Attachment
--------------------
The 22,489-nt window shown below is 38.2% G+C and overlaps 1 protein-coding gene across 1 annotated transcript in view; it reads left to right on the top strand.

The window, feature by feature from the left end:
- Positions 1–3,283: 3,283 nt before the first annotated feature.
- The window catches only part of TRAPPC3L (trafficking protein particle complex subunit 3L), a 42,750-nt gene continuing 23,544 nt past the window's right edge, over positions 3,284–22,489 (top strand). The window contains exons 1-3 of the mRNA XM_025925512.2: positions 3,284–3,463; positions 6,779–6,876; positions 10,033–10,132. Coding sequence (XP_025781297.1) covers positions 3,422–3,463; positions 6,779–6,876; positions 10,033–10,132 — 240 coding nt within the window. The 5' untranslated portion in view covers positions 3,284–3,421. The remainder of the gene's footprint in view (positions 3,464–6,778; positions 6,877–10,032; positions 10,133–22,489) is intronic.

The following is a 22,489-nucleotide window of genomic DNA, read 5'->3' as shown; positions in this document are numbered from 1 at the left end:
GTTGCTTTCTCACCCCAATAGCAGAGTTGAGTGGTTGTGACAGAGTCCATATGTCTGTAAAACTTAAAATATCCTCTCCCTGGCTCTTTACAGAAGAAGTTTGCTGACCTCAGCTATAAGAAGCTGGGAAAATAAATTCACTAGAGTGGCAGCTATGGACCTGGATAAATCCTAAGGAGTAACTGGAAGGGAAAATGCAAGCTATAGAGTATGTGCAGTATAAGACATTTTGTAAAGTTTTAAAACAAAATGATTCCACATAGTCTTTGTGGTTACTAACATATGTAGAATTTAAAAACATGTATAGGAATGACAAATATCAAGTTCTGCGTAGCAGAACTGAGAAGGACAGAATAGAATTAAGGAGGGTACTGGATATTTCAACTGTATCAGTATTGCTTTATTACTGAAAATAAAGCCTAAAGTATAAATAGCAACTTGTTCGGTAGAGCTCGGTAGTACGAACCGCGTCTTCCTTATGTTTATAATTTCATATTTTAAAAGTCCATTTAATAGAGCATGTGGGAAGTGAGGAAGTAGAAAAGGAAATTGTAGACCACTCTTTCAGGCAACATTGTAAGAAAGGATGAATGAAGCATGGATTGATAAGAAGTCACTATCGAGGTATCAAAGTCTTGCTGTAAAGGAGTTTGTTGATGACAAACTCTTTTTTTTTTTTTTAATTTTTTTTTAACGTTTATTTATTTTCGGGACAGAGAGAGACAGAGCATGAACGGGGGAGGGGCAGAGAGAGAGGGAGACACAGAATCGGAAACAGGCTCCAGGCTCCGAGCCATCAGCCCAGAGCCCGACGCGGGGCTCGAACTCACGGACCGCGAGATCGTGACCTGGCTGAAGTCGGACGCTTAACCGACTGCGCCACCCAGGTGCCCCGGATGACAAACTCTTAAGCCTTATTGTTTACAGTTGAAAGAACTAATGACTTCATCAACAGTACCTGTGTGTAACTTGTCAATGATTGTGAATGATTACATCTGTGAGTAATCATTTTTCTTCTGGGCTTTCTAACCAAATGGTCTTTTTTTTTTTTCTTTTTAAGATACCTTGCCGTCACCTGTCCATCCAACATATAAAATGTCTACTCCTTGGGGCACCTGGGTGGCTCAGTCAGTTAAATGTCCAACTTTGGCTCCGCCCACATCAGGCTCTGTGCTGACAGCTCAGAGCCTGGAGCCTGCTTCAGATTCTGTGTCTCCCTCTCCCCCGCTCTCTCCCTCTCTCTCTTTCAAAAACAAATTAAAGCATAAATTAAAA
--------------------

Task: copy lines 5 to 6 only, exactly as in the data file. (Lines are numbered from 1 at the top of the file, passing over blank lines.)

The following is a 22,489-nucleotide window of genomic DNA, read 5'->3' as shown; positions in this document are numbered from 1 at the left end:
GTTGCTTTCTCACCCCAATAGCAGAGTTGAGTGGTTGTGACAGAGTCCATATGTCTGTAAAACTTAAAATATCCTCTCCCTGGCTCTTTACAGAAGAAGTTTGCTGACCTCAGCTATAAGAAGCTGGGAAAATAAATTCACTAGAGTGGCAGCTATGGACCTGGATAAATCCTAAGGAGTAACTGGAAGGGAAAATGCAAGCTATAGAGTATGTGCAGTATAAGACATTTTGTAAAGTTTTAAAACAAAATGATTCCACATAGTCTTTGTGGTTACTAACATATGTAGAATTTAAAAACATGTATAGGAATGACAAATATCAAGTTCTGCGTAGCAGAACTGAGAAGGACAGAATAGAATTAAGGAGGGTACTGGATATTTCAACTGTATCAGTATTGCTTTATTACTGAAAATAAAGCCTAAAGTATAAATAGCAACTTGTTCGGTAGAGCTCGGTAGTACGAACCGCGTCTTCCTTATGTTTATAATTTCATATTTTAAAAGTCCATTTAATAGAGCATGTGGGAAGTGAGGAAGTAGAAAAGGAAATTGTAGACCACTCTTTCAGGCAACATTGTAAGAAAGGATGAATGAAGCATGGATTGATAAGAAGTCACTATCGAGGTATCAAAGTCTTGCTGTAAAGGAGTTTGTTGATGACAAACTCTTTTTTTTTTTTTTAATTTTTTTTTAACGTTTATTTATTTTCGGGACAGAGAGAGACAGAGCATGAACGGGGGAGGGGCAGAGAGAGAGGGAGACACAGAATCGGAAACAGGCTCCAGGCTCCGAGCCATCAGCCCAGAGCCCGACGCGGGGCTCGAACTCACGGACCGCGAGATCGTGACCTGGCTGAAGTCGGACGCTTAACCGACTGCGCCACCCAGGTGCCCCGGATGACAAACTCTTAAGCCTTATTGTTTACAGTTGAAAGAACTAATGACTTCATCAACAGTACCTGTGTGTAACTTGTCAATGATTGTGAATGATTACATCTGTGAGTAATCATTTTTCTTCTGGGCTTTCTAACCAAATGGTCTTTTTTTTTTTTCTTTTTAAGATACCTTGCCGTCACCTGTCCATCCAACATATAAAATGTCTACTCCTTGGGGCACCTGGGTGGCTCAGTCAGTTAAATGTCCAACTTTGGCTCCGCCCACATCAGGCTCTGTGCTGACAGCTCAGAGCCTGGAGCCTGCTTCAGATTCTGTGTCTCCCTCTCCCCCGCTCTCTCCCTCTCTCTCTTTCAAAAACAAATTAAAGCATAAATTAAAA